CPI Puts Lobbyists on Notice
FOR IMMEDIATE RELEASE: December 30, 2009
CONTACT: Walter C. Ayres
ALBANY — In a notice widely distributed via e-mail to lobbyists and their clients, as well as to State ethics officers today, the Commission on Public Integrity provided guidance on the legal issues surrounding legislative receptions, noting that financial penalties for future violations of the law will be higher than the penalties imposed this year.
The Public Employee Ethics Reform Act of 2007 significantly changed the law by prohibiting lobbyists and clients from offering, and public officials, State officers and employees from accepting, gifts of more than nominal value, which the Commission has determined to be no more than the cost of an ordinary cup of coffee. Gifts of $75 or less had been allowed in the past, and legislative receptions often were permissible and common.
In 2009, the Commission charged eight lobbying entities with violating the law. Because the change in the law may not have been well-known, the Commission has been settling the cases for $250 each, in addition to an admission from the lobbying entity that it has violated the law and an agreement to provide the Commission with the names of those who were invited and/or attended. Today’s notice repeats what the Commission’s Chairman has previously stated during the Commission’s public meetings, i.e., that Commissioners were unanimous in agreeing that future violations will be treated much more severely.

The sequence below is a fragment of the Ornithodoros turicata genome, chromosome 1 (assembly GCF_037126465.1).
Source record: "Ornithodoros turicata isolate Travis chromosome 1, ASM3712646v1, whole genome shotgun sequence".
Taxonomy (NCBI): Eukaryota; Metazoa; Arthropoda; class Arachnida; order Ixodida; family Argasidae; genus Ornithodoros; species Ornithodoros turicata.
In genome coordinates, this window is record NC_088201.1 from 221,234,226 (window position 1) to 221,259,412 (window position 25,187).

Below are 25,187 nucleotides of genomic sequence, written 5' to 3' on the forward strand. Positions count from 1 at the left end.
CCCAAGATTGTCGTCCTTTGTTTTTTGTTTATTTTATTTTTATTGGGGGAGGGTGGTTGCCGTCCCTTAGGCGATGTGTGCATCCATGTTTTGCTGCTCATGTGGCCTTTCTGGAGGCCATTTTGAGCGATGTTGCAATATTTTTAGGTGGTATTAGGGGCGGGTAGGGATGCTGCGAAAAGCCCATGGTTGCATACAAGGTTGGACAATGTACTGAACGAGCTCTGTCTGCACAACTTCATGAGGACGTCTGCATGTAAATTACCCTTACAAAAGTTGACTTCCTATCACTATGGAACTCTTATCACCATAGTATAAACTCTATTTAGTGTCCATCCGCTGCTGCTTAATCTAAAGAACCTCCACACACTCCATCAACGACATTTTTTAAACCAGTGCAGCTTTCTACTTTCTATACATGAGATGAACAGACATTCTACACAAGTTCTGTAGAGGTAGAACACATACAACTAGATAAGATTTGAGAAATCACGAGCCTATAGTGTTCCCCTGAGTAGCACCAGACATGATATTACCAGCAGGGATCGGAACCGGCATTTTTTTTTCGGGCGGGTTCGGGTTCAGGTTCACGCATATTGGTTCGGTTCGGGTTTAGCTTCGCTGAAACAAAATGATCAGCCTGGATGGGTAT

Barry Ginsberg, Executive Director of the Commission, said, “The Commission intends to impose stricter monetary penalties on those who admit or are proved to have violated the gift ban with respect to legislative receptions. Lobbying Act §1-o authorizes imposition of a civil penalty of up to $25,000 per violation on lobbyists or clients who violate the gift ban. Thus, the Commission is authorized to impose a civil penalty of $25,000 for each public official whom a lobbyist or client invites to a legislative reception that is not a widely attended event. In determining an appropriate civil penalty in any particular case, the Commission will consider several factors including, but not limited to, the violator’s history of Lobbying Act violations, the financial resources of the violator, and the size and cost of the event. With respect to an appropriate settlement amount, the Commission will also consider whether the violator cooperated with the Commission’s inquiry. A State officer or employee who accepts an unlawful gift is subject to a civil penalty of up to $40,000.”